• Anne Arundel County Crisis Response System (Annapolis, Maryland)
  • Albuquerque Community Safety (Albuquerque, New Mexico)
  • Mental Health Ambulance (Sweden)
  • Mental Health Acute Assessment Team (Australia)

Six Best Practices in Responding to a Mental Health Crisis

A mental health crisis is a scary experience and depending on the practices used to help the individual cope, the outcome can lead to a healing journey or, on the opposite spectrum, cause irreversible harm in the form of involuntary hospitalization, arrest or brutality resulting in injury or death. The following best practices aim to effectively manage mental health crisis on-site and mediate impacts following the crisis, focusing on community-based, non-police mental health crisis response models.

A Sample of our Community Projects

YouVoice Ottawa: A Mental Wellness Project with Racialized Youth (2021)

YouVoice Ottawa is a participatory action research project initiated by the Social Planning Council of Ottawa which explores mental health and wellness through the perspective of racialized youth in Ottawa. It is a project for racialized youth by racialized youth, where youth are able to share their story and experiences with mental health whilst informing the development of culturally-responsive and antiracist mental health resources in the community.

Take a Look:

Together as One:  A Newcomer Youth Wellness Photography Project (2020)

Despite the COVID-19 pandemic, 30 newcomer youth collaborated with the Social Planning Council of Ottawa  and Catholic Centre for Immigrants Ottawa on a photography and advocacy program for newcomer youth.  On virtual platforms they developed new life skills and learned about photography while engaging in peer-to-peer sharing of strategies to improve wellness & promote hope for the future.  The project helped the participants overcome social isolation and stress in the times of COVID-19.  It also led to the creation of this eBook, a tool with the express aim to make the voice of these youth heard and to advocate for the wellness of newcomer youth alike.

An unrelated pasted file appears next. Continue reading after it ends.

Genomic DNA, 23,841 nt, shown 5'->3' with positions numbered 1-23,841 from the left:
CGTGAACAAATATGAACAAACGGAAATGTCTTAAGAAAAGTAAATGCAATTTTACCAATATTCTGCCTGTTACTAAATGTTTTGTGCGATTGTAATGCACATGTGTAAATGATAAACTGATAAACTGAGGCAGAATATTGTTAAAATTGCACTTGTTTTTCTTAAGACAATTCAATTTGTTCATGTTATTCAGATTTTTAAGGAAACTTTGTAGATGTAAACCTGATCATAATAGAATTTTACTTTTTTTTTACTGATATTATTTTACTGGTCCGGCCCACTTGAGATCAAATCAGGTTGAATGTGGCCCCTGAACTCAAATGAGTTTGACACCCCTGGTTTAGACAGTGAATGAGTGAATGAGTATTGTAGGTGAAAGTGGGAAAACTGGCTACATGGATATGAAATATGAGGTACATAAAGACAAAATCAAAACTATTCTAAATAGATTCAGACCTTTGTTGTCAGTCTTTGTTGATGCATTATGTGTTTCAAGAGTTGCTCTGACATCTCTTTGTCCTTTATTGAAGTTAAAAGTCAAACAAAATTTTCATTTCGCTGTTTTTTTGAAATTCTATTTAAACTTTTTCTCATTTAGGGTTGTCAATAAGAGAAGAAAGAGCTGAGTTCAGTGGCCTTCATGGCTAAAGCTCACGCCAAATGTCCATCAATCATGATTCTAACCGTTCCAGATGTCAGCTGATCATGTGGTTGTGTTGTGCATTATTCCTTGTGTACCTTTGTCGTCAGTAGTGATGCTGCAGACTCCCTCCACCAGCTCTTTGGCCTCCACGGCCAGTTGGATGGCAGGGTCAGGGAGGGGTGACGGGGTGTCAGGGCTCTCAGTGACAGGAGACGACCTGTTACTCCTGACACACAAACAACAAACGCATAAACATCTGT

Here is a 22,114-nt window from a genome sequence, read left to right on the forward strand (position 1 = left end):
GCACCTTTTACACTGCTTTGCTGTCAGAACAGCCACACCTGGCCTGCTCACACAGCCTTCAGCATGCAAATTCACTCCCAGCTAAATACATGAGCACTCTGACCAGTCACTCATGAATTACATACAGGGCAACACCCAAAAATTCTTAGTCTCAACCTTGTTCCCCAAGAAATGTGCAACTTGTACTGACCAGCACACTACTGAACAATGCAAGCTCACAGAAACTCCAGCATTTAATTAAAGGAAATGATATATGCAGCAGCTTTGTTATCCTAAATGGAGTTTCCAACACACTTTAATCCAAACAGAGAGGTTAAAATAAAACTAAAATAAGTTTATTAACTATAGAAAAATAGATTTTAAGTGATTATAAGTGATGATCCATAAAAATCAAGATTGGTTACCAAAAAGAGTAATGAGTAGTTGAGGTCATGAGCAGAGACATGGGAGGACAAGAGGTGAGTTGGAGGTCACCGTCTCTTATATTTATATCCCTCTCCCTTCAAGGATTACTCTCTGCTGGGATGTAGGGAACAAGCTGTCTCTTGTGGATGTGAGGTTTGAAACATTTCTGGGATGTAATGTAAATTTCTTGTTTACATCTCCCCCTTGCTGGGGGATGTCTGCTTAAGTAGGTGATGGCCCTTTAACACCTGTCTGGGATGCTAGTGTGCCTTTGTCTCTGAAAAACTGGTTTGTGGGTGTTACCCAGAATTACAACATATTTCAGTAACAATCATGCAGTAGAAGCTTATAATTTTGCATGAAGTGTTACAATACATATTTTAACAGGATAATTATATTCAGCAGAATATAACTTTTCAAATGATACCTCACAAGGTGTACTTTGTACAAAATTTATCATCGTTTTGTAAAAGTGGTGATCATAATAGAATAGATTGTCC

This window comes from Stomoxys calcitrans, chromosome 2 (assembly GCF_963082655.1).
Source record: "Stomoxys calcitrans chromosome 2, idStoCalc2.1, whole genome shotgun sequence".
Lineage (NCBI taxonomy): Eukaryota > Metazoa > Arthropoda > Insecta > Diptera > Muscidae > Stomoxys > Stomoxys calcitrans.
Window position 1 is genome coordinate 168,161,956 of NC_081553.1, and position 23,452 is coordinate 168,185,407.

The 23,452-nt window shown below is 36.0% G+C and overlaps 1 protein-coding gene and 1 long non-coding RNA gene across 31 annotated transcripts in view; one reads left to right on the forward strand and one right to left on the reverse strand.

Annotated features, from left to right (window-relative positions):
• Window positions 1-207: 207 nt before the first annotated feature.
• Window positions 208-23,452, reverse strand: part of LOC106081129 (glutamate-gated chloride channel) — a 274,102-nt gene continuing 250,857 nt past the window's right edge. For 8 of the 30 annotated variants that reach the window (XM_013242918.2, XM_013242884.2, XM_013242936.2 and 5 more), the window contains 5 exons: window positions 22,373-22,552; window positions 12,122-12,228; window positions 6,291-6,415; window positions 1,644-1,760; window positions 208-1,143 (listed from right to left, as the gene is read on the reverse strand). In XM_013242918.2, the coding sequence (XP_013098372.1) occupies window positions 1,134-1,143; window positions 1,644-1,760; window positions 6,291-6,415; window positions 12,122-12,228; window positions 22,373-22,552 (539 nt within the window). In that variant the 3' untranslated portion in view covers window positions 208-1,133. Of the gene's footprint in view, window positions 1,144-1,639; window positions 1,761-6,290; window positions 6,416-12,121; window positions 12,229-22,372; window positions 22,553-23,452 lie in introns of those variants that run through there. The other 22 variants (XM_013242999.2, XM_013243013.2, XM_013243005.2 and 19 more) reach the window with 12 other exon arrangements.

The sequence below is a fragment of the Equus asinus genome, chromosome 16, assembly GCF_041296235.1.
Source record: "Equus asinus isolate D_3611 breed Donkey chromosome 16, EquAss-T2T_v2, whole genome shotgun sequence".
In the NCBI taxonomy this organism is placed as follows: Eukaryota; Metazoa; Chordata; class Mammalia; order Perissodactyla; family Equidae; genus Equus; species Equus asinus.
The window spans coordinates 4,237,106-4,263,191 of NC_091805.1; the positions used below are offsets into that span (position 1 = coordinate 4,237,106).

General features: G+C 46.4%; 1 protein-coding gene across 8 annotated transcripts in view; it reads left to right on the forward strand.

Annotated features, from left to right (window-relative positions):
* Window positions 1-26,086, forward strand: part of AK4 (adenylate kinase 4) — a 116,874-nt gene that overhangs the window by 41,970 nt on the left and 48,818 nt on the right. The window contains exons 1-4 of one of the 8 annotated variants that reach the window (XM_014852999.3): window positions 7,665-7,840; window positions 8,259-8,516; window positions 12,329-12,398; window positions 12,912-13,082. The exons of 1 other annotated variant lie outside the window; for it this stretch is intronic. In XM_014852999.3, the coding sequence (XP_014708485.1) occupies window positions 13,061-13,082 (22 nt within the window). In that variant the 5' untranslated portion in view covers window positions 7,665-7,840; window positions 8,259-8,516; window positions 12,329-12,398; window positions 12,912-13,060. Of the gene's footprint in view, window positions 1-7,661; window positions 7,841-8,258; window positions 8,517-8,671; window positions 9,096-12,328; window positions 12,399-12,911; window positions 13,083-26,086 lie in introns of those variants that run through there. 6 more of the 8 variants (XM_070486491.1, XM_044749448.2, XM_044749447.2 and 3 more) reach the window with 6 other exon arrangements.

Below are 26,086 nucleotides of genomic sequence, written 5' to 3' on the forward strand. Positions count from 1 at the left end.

Take a look:

Mental Health Planning (2019)

The SPCO and the Community Development Framework led a multi-agency planning initiative to develop a framework for collaboration to better support mental well-being in priority neighbourhoods through community development approaches.  Disadvantaged communities are disproportionately impacted by poverty, social isolation & marginalization.  Priority neighbourhoods and communities identified an urgent priority to better address mental wellness and mental health.   Over the course of one year, agency partners developed a common agenda, a roadmap and an action plan for enhancing the reach and support for residents along the mental health spectrum (from stress to clinical mental health issues).   This initiative was supported by Innoweave, an initiative of the McConnell Foundation.

Mental Health Resources

Mental Health Resources in Ottawa
Free COVID & Mental Health Resources in Ontario